Team members: Dr Lilian Otiso, Robinson Karuga, Dr Phillip Masaulo, Christian Ochieng Link to researcher profiles

Research partners: CDC

Funder: CDC-PEPFAR

Links to publications:

 

Assessing Health Care Providers’ Knowledge, Attitudes, and Practices relevant to PrEP service provision in Kisumu, Homabay, Kitui and Nairobi Counties, Kenya

Summary

In Kenya, adolescent girls and young women (AGYW) bear the highest HIV burden amongst adolescents. Understanding Health Care Providers (HCPs) perspectives on PrEP provision to AGYW will be important in ensuring that they have access to HIV services.

Objectives to: (a) Evaluate providers’ familiarity and knowledge of PrEP’s effectiveness, safety, side-effects, eligibility criteria, screening, initiation and follow-up requirements; (b) Explore providers’ attitudes and beliefs towards PrEP delivery to target populations, with focus on AGYW (c) Explore providers’ views on whether it would be feasible and acceptable to add PrEP delivery to HIV and reproductive health services, based on their experiences delivering those services.

290 health care providers from 16 facilities in Nairobi, Kitui, Kisumu, Homabay counties were selected to participate in the study. This study employed a descriptive, cross-sectional mixed-methods study design that was implemented in two phases: quantitative data collection (February to March 2018 – 290 respondents) and qualitative data collection (September to October 2018 – 40 respondents). Quantitative data was analyzed using Stata v13 while qualitative data was managed and analyzed using NVivo 11.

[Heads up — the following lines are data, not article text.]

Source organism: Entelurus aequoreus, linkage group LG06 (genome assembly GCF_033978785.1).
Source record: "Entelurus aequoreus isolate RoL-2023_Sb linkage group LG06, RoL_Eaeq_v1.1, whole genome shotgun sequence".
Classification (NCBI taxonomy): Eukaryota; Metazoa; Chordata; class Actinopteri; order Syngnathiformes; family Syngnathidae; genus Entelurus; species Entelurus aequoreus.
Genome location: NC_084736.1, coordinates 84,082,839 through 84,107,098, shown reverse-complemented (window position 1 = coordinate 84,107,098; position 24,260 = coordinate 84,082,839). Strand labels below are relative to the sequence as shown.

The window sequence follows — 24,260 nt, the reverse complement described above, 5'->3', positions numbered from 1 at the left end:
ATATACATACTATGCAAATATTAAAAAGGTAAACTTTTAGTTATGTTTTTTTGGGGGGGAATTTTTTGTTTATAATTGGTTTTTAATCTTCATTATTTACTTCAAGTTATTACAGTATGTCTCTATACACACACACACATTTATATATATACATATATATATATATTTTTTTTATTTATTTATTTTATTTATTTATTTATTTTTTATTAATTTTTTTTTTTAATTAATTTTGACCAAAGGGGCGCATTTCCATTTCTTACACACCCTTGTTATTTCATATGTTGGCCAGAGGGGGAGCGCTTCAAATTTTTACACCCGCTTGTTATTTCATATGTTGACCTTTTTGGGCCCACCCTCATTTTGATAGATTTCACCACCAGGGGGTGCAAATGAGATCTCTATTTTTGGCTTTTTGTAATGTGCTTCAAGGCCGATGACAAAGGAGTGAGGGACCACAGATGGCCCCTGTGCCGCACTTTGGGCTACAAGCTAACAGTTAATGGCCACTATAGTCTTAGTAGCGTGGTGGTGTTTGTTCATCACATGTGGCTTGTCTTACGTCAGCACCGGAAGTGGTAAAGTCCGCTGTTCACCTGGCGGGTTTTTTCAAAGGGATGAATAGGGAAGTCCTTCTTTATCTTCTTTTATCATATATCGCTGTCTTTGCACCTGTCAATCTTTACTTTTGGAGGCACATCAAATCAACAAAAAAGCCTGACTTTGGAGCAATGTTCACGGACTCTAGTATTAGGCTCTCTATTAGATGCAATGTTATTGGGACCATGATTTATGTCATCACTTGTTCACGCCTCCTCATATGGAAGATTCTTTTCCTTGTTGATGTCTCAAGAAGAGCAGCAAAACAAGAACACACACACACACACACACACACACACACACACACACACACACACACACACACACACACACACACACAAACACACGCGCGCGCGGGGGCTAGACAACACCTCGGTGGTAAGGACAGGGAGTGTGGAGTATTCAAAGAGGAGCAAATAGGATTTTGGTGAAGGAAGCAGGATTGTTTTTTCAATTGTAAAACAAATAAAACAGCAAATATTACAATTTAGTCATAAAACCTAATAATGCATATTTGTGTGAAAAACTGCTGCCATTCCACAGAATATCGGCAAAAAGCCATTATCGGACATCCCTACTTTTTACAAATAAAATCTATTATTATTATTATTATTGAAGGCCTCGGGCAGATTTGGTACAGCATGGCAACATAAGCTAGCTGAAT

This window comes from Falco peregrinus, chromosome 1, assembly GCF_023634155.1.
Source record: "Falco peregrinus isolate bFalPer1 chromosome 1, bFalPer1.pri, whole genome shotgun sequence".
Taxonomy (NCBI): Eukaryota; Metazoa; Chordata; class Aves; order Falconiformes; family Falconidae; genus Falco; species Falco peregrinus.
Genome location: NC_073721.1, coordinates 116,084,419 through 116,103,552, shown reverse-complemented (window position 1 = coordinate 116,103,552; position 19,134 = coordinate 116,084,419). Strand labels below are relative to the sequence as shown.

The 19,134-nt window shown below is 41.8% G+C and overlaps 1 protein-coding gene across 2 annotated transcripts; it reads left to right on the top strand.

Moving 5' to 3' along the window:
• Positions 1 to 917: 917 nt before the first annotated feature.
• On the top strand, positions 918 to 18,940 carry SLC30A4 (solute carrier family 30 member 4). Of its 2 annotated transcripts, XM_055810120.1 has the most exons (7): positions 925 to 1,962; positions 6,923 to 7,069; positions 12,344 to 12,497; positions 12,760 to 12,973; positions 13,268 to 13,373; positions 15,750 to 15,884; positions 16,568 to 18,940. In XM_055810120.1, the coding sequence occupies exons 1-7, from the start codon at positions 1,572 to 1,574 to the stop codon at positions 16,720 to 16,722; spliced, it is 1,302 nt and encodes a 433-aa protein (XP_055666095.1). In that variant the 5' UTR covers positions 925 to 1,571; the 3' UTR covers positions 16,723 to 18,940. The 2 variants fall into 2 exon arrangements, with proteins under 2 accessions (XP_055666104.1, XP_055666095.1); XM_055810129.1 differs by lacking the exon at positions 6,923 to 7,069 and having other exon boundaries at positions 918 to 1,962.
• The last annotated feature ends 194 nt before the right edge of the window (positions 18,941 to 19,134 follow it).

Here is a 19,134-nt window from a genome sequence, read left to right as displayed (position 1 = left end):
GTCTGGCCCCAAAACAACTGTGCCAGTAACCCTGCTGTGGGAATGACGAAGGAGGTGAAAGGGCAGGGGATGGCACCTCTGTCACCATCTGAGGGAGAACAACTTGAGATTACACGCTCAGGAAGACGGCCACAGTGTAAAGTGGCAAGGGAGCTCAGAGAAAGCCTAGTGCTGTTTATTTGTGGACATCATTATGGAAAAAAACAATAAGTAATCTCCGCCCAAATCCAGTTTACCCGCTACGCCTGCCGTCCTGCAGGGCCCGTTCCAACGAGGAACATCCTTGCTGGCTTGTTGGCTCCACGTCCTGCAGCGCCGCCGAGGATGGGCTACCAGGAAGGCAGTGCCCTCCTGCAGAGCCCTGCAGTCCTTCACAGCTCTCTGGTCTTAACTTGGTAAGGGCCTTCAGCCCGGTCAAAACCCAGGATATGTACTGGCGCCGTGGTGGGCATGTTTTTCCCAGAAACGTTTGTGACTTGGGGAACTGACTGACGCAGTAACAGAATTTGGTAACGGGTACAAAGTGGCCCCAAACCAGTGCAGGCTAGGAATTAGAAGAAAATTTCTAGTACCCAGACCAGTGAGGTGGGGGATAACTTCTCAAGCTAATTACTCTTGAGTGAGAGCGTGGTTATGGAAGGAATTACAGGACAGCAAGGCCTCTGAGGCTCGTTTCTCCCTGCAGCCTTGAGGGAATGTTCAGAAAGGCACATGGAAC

Findings:

1.    The providers included women (n=174, 60%) and men (n=116, 40%).

2.    Although 90% of the providers reported to know about oral PrEP, only 41% (n=119) reported to have received formal training on it.

3.    Most providers (n=210, 72%) reported willingness to offer PrEP services to AGYW although many preferred promoting abstinence and felt PrEP would promote promiscuity among unmarried AGYW.

4.    Most providers identified increased workload and inadequate supply of commodities and tools as challenges.

Conclusion: Provision of oral PrEP to AGYW requires building the capacity of providers through training that provides them with the needed knowledge and focuses on improving their attitudes.

Recommendation: Health care providers providing oral PrEP should receive regular training and one that focuses on improving attitudes towards use of PrEP by AGYW.

Team Members: Dr Wanjiru Mikoma, Dr Jordan Kyongo, Dr Lina Digolo, Anne Kioko, Michael Kiragu, Maryline Mireku and Patriciah Jeckonia- Link to research profiles

Research partners: LVCT Health

Funder: USAID

Links to publications

https://www.prepwatch.org/wp-content/uploads/2019/05/Service_provider_insights_kenya_INTEREST2019.pdf

https://lvcthealth.org/wp-content/uploads/2020/12/Providers-KAP-towards-AGYW-PrEP_TechBrief_14May2020_Final.pdf